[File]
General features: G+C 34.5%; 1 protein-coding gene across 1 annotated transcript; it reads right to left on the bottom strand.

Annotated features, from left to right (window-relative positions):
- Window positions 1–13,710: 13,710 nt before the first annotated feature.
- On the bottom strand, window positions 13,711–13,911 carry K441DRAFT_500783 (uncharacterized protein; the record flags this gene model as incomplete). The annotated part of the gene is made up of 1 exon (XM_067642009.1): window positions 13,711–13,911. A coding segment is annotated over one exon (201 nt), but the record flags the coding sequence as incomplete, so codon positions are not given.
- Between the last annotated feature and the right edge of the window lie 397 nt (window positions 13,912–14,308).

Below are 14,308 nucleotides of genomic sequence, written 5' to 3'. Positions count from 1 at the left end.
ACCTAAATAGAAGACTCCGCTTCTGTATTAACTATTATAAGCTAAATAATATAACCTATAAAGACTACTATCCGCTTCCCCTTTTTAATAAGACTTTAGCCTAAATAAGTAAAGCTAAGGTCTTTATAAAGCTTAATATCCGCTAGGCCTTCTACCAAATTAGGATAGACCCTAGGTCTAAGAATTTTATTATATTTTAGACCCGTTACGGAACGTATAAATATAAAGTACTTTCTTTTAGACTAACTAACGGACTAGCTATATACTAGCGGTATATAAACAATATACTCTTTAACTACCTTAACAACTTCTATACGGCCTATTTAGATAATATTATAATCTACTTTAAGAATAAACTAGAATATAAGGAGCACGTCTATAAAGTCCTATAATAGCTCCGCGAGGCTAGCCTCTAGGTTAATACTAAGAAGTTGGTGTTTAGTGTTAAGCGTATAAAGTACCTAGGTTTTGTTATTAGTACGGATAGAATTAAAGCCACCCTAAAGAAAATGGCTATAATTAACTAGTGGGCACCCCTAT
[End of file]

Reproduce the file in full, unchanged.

General features: G+C 34.5%; 1 protein-coding gene across 1 annotated transcript; it reads right to left on the bottom strand.

Annotated features, from left to right (window-relative positions):
- Window positions 1–13,710: 13,710 nt before the first annotated feature.
- On the bottom strand, window positions 13,711–13,911 carry K441DRAFT_500783 (uncharacterized protein; the record flags this gene model as incomplete). The annotated part of the gene is made up of 1 exon (XM_067642009.1): window positions 13,711–13,911. A coding segment is annotated over one exon (201 nt), but the record flags the coding sequence as incomplete, so codon positions are not given.
- Between the last annotated feature and the right edge of the window lie 397 nt (window positions 13,912–14,308).

Below are 14,308 nucleotides of genomic sequence, written 5' to 3'. Positions count from 1 at the left end.
ACCTAAATAGAAGACTCCGCTTCTGTATTAACTATTATAAGCTAAATAATATAACCTATAAAGACTACTATCCGCTTCCCCTTTTTAATAAGACTTTAGCCTAAATAAGTAAAGCTAAGGTCTTTATAAAGCTTAATATCCGCTAGGCCTTCTACCAAATTAGGATAGACCCTAGGTCTAAGAATTTTATTATATTTTAGACCCGTTACGGAACGTATAAATATAAAGTACTTTCTTTTAGACTAACTAACGGACTAGCTATATACTAGCGGTATATAAACAATATACTCTTTAACTACCTTAACAACTTCTATACGGCCTATTTAGATAATATTATAATCTACTTTAAGAATAAACTAGAATATAAGGAGCACGTCTATAAAGTCCTATAATAGCTCCGCGAGGCTAGCCTCTAGGTTAATACTAAGAAGTTGGTGTTTAGTGTTAAGCGTATAAAGTACCTAGGTTTTGTTATTAGTACGGATAGAATTAAAGCCACCCTAAAGAAAATGGCTATAATTAACTAGTGGGCACCCCTAT